What if you find that you have accidentally overpaid your credit card bill? If you have an excess, or negative, balance on your card, the federal law offers ways for your issuer to address the situation, including crediting you the amount of the overpayment.
When times are tough, people like to hold on to their money. With the coronavirus pandemic in full swing, this is one such time.
What if you find that you have accidentally overpaid your card bill? That’s an easy mistake to make, particularly if you hit the wrong keys during an online payment.
The situation could also arise if you are refunded some money for a returned purchase, for instance, and also made the full payment on your bill. Luckily, there are ways to get this overpayment back.
See related: What’s the penalty for going over my credit limit?
What happens if you have a negative credit card balance?If you have an excess, or negative, balance on your card, the Truth in Lending Act offers ways for your card issuer to address the situation.
- It could immediately credit the amount of the overpayment to your account.
- If the issuer does not take action and you send in a written request to your card company asking for a refund of the money, the issuer should follow up on this request within seven days of receiving it. You could also put in an electronic or oral request to have the money refunded.
- In case you haven’t taken any proactive steps, the issuer could also make a good faith attempt to refund to you any part of the overpayment that is still outstanding after six months. It could issue you a check, for instance, or credit your bank account. If the bank cannot locate you from your last known address or telephone number, it need not take any further action.
How to request a refund of a credit card overpayment
This sounds simple enough. For instance, the American Express online help center has a response to the frequently asked question of “how do I request a refund of a credit balance?”
According to the issuer, “You can request a refund for an overpayment through your online account. After you choose the account you made the payment to, select ‘Open a Payment Dispute,’ then choose ‘I have a credit balance on my account’ and click ‘Continue.’”
And Capital One advises online that if your issuer doesn’t automatically refund your excess payment, you can write or call it to get it back. Also, “If you prefer to leave the overpaid amount in your account, it’s like having a credit in your favor. Any new charges, up to the amount you overpaid, will be covered.”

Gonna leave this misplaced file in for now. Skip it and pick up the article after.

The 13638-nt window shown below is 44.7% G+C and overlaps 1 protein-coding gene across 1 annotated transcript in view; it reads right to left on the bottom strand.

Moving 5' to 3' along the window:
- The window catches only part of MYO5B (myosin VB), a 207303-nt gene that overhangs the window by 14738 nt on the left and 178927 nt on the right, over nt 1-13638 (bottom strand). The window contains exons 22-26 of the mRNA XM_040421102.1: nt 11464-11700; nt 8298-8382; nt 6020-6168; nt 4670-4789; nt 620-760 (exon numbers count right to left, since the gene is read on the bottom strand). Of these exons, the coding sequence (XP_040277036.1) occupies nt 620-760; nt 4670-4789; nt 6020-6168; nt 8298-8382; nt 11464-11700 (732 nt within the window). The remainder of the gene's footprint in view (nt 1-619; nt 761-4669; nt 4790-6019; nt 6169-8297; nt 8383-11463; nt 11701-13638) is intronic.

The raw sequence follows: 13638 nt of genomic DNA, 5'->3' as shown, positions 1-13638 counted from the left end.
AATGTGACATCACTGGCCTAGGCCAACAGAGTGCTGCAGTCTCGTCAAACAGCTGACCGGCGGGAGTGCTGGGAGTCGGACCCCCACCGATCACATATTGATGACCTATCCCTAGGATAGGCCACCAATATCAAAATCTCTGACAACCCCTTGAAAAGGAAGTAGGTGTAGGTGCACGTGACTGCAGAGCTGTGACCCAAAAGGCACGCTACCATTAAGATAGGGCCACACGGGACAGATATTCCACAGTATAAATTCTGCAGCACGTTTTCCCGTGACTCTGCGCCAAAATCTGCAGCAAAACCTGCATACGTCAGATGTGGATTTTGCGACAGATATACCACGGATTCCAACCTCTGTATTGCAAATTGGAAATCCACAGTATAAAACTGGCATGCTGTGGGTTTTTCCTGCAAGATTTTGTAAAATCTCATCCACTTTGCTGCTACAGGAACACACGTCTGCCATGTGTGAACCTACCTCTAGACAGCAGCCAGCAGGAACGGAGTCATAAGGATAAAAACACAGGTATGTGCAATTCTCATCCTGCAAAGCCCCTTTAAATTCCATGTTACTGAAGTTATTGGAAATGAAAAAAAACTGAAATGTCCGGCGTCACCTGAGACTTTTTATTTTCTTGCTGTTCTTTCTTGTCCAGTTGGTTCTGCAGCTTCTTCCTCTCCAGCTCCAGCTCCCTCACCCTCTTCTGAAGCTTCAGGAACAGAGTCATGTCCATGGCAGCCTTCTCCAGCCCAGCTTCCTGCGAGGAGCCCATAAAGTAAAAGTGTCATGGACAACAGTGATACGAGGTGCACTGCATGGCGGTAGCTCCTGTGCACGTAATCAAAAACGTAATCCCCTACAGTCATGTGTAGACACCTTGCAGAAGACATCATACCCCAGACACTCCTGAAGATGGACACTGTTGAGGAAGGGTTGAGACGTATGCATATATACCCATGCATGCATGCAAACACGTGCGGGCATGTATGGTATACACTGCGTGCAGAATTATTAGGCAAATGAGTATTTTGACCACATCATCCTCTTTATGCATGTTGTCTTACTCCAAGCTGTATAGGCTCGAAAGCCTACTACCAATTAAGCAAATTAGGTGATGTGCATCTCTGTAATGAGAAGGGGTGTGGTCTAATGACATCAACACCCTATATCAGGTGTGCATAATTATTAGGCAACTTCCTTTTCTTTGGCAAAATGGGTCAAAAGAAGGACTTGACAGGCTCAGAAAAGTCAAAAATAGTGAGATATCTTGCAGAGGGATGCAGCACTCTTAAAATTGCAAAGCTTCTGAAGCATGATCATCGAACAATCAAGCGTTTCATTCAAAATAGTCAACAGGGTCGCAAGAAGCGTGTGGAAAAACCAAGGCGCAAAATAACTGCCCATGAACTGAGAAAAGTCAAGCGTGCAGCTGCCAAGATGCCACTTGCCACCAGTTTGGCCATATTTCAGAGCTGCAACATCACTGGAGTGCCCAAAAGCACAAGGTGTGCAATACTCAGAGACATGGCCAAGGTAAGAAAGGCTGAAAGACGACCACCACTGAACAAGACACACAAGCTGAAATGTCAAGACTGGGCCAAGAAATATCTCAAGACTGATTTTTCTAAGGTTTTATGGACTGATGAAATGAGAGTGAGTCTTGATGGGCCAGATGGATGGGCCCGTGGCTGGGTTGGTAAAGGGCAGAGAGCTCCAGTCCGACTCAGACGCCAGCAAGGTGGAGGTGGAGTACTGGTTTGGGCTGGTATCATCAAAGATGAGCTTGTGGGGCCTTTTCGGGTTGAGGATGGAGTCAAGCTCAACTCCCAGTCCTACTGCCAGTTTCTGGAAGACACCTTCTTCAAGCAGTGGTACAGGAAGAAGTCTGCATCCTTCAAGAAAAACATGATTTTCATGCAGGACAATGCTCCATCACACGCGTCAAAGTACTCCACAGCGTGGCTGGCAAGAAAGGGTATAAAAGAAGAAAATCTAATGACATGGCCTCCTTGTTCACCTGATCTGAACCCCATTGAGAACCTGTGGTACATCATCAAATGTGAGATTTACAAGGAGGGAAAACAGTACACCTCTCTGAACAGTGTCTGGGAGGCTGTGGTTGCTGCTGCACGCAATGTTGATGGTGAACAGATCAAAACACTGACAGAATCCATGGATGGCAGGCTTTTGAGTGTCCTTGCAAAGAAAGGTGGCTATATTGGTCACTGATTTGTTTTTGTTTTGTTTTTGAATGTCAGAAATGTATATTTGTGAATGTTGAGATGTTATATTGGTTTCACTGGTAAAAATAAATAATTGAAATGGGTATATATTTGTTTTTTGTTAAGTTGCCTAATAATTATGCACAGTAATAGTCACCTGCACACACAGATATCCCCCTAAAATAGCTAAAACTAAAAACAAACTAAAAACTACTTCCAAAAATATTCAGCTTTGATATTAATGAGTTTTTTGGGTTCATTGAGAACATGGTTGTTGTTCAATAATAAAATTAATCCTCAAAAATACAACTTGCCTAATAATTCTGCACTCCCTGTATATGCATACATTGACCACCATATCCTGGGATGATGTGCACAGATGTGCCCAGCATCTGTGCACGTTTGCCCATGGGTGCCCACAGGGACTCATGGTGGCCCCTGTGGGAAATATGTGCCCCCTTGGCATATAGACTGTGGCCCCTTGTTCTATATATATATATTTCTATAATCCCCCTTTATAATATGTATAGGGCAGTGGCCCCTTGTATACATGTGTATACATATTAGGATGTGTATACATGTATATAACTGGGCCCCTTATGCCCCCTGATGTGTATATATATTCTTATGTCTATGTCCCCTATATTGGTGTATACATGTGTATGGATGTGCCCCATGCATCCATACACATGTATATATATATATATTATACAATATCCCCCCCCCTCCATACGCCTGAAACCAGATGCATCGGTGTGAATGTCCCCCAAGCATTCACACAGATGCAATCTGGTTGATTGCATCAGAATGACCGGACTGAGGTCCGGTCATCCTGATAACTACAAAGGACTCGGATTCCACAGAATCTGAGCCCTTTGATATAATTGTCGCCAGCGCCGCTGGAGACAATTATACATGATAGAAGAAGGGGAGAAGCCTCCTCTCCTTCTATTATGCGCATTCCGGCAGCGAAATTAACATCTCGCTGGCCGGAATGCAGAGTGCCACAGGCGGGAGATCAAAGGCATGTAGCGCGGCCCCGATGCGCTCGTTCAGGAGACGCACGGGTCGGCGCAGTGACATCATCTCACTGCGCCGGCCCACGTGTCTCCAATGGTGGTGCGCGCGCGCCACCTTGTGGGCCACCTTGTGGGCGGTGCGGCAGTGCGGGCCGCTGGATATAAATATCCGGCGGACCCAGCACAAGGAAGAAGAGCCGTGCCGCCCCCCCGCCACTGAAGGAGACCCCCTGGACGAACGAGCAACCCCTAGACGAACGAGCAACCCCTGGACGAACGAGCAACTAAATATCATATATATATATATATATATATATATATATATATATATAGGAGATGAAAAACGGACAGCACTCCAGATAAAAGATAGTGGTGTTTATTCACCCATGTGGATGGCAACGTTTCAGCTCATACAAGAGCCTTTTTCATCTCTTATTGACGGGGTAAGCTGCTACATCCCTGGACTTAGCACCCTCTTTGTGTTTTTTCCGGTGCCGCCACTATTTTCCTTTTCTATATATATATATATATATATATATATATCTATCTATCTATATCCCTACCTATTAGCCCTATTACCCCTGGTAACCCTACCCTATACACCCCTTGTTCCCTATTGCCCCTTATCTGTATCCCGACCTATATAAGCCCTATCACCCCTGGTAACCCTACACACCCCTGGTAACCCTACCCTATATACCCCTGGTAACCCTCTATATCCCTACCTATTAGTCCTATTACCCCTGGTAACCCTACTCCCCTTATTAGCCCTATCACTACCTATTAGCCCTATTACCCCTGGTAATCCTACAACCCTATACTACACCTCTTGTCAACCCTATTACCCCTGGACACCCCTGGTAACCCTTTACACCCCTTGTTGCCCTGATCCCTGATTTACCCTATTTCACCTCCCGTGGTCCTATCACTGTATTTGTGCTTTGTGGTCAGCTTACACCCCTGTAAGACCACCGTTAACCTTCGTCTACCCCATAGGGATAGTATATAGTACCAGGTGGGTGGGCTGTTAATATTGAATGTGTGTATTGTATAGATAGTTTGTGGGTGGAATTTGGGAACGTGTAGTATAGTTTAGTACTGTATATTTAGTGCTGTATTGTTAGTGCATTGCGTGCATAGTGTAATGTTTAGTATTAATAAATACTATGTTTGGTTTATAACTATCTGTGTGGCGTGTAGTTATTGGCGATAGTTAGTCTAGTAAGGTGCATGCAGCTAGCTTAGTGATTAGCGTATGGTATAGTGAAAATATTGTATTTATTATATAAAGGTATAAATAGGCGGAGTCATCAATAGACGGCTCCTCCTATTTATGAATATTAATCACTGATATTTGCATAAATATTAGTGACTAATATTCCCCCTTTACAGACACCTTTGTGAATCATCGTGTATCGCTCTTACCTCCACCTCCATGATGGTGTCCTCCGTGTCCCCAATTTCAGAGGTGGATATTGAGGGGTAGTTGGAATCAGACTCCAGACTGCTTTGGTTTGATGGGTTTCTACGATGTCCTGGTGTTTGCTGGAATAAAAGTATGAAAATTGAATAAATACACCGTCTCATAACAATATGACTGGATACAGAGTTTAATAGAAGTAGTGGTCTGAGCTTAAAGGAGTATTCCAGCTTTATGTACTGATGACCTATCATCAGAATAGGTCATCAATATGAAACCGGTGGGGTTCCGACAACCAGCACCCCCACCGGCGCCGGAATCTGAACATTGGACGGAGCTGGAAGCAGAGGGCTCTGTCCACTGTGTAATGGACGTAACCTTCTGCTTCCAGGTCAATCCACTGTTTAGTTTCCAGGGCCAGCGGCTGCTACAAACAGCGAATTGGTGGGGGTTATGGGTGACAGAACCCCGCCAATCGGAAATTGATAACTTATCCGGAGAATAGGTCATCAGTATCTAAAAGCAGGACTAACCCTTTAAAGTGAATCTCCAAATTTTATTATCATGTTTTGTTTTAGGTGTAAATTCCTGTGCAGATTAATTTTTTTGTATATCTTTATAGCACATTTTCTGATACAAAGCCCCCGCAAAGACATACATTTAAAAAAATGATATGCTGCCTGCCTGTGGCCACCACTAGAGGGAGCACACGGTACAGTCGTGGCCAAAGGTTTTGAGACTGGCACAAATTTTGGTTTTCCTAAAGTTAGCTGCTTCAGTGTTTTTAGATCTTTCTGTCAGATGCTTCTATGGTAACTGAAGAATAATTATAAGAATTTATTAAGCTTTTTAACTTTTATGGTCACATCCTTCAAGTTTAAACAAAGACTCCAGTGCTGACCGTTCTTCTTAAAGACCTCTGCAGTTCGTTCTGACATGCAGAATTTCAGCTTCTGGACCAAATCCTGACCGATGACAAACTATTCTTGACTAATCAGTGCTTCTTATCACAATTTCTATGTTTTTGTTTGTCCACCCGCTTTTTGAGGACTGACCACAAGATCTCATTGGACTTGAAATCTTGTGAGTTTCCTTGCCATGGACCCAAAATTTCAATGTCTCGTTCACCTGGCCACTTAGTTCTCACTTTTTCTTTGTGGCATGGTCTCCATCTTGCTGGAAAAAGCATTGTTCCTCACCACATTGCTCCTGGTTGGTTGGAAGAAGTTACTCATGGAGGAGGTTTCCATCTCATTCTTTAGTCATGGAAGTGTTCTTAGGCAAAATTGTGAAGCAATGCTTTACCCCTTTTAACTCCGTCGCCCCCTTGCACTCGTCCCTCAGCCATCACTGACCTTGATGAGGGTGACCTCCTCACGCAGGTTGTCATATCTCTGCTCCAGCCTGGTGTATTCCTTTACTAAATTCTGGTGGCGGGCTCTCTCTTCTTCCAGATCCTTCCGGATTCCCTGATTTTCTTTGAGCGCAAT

There could be slip-ups
However, it seems getting a refund isn’t always straightforward. According to a complaint that the Consumer Financial Protection Bureau received last December, a consumer overpaid their balance on a BBVA credit card.
Although the balance on the card statement was only $21, they paid $170 more. When they called asking for a refund, the customer service agent assured them that they should get a check in seven to 10 business days.
When they followed up, BBVA said the money had been credited to their checking account electronically through an intermediary, considering that was the way BBVA received the money.
BBVA advised the customer to follow up with their bank. The representative also mentioned that this happens all the time. According to the CFPB database, this complaint was ultimately resolved with an explanation to the complaining consumer.
Can I cancel a credit card payment if I change my mind?
What happens if you paid your card balance in full, rather than just the minimum amount due, and have second thoughts about it? That does not fall under the Truth in Lending Act legal protection for an overpayment.
In these cases, it is up to the issuer’s discretion on how to act if you request a refund of the money you paid above the minimum due. Issuers Bank of America, Discover and American Express did not respond to queries asking about how they are handling such situations today.
Talk to your issuer and see if it will refund you any money you paid over the minimum payment due. It is in the issuer’s interest to let you carry a balance so that it can collect interest charges, so you might find that issuers are willing to accommodate such a request.
And if you need the money to make other payments and find that paying interest on the balance you carry is less expensive than raising the money from other sources, this could work in your favor too.